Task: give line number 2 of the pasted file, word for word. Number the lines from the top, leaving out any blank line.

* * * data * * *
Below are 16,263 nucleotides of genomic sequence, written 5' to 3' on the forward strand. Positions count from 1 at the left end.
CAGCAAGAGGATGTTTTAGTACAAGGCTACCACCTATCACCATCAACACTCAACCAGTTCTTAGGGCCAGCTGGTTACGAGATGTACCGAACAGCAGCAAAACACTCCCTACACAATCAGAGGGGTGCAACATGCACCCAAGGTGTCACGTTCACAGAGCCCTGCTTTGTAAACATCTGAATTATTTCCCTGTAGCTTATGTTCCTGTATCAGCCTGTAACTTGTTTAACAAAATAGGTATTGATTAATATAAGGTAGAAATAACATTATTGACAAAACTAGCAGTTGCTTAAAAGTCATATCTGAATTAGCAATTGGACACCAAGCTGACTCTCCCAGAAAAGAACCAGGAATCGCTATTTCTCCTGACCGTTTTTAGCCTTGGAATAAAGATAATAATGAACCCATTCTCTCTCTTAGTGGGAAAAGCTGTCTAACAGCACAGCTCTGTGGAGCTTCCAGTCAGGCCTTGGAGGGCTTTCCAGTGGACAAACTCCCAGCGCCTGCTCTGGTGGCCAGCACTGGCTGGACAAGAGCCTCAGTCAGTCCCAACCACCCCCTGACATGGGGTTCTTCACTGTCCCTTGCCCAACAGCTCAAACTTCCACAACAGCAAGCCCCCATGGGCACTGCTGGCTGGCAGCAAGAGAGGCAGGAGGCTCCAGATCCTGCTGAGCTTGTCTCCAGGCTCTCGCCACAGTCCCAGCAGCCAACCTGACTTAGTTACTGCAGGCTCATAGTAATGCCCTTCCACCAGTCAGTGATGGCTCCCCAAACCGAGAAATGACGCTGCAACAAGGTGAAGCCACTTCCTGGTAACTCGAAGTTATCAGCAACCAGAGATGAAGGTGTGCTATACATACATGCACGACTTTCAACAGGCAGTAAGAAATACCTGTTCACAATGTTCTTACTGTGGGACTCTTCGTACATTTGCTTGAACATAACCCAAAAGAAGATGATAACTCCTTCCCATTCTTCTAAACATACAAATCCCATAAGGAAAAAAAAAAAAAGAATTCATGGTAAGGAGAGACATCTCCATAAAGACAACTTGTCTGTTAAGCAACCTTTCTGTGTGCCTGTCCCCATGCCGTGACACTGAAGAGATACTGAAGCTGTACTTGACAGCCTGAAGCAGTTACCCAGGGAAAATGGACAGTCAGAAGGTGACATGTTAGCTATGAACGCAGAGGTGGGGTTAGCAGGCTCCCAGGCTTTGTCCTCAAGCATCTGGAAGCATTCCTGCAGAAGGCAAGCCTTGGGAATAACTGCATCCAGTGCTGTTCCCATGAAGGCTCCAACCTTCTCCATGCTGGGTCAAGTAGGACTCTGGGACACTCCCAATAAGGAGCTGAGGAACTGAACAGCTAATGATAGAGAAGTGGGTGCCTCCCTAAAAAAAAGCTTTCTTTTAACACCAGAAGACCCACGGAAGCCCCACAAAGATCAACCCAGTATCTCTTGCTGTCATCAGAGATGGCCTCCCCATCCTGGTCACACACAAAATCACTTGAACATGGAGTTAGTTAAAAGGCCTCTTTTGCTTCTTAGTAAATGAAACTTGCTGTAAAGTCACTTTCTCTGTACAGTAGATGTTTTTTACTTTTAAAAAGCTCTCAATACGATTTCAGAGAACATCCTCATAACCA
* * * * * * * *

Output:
CAGCAAGAGGATGTTTTAGTACAAGGCTACCACCTATCACCATCAACACTCAACCAGTTCTTAGGGCCAGCTGGTTACGAGATGTACCGAACAGCAGCAAAACACTCCCTACACAATCAGAGGGGTGCAACATGCACCCAAGGTGTCACGTTCACAGAGCCCTGCTTTGTAAACATCTGAATTATTTCCCTGTAGCTTATGTTCCTGTATCAGCCTGTAACTTGTTTAACAAAATAGGTATTGATTAATATAAGGTAGAAATAACATTATTGACAAAACTAGCAGTTGCTTAAAAGTCATATCTGAATTAGCAATTGGACACCAAGCTGACTCTCCCAGAAAAGAACCAGGAATCGCTATTTCTCCTGACCGTTTTTAGCCTTGGAATAAAGATAATAATGAACCCATTCTCTCTCTTAGTGGGAAAAGCTGTCTAACAGCACAGCTCTGTGGAGCTTCCAGTCAGGCCTTGGAGGGCTTTCCAGTGGACAAACTCCCAGCGCCTGCTCTGGTGGCCAGCACTGGCTGGACAAGAGCCTCAGTCAGTCCCAACCACCCCCTGACATGGGGTTCTTCACTGTCCCTTGCCCAACAGCTCAAACTTCCACAACAGCAAGCCCCCATGGGCACTGCTGGCTGGCAGCAAGAGAGGCAGGAGGCTCCAGATCCTGCTGAGCTTGTCTCCAGGCTCTCGCCACAGTCCCAGCAGCCAACCTGACTTAGTTACTGCAGGCTCATAGTAATGCCCTTCCACCAGTCAGTGATGGCTCCCCAAACCGAGAAATGACGCTGCAACAAGGTGAAGCCACTTCCTGGTAACTCGAAGTTATCAGCAACCAGAGATGAAGGTGTGCTATACATACATGCACGACTTTCAACAGGCAGTAAGAAATACCTGTTCACAATGTTCTTACTGTGGGACTCTTCGTACATTTGCTTGAACATAACCCAAAAGAAGATGATAACTCCTTCCCATTCTTCTAAACATACAAATCCCATAAGGAAAAAAAAAAAAAGAATTCATGGTAAGGAGAGACATCTCCATAAAGACAACTTGTCTGTTAAGCAACCTTTCTGTGTGCCTGTCCCCATGCCGTGACACTGAAGAGATACTGAAGCTGTACTTGACAGCCTGAAGCAGTTACCCAGGGAAAATGGACAGTCAGAAGGTGACATGTTAGCTATGAACGCAGAGGTGGGGTTAGCAGGCTCCCAGGCTTTGTCCTCAAGCATCTGGAAGCATTCCTGCAGAAGGCAAGCCTTGGGAATAACTGCATCCAGTGCTGTTCCCATGAAGGCTCCAACCTTCTCCATGCTGGGTCAAGTAGGACTCTGGGACACTCCCAATAAGGAGCTGAGGAACTGAACAGCTAATGATAGAGAAGTGGGTGCCTCCCTAAAAAAAAGCTTTCTTTTAACACCAGAAGACCCACGGAAGCCCCACAAAGATCAACCCAGTATCTCTTGCTGTCATCAGAGATGGCCTCCCCATCCTGGTCACACACAAAATCACTTGAACATGGAGTTAGTTAAAAGGCCTCTTTTGCTTCTTAGTAAATGAAACTTGCTGTAAAGTCACTTTCTCTGTACAGTAGATGTTTTTTACTTTTAAAAAGCTCTCAATACGATTTCAGAGAACATCCTCATAACCA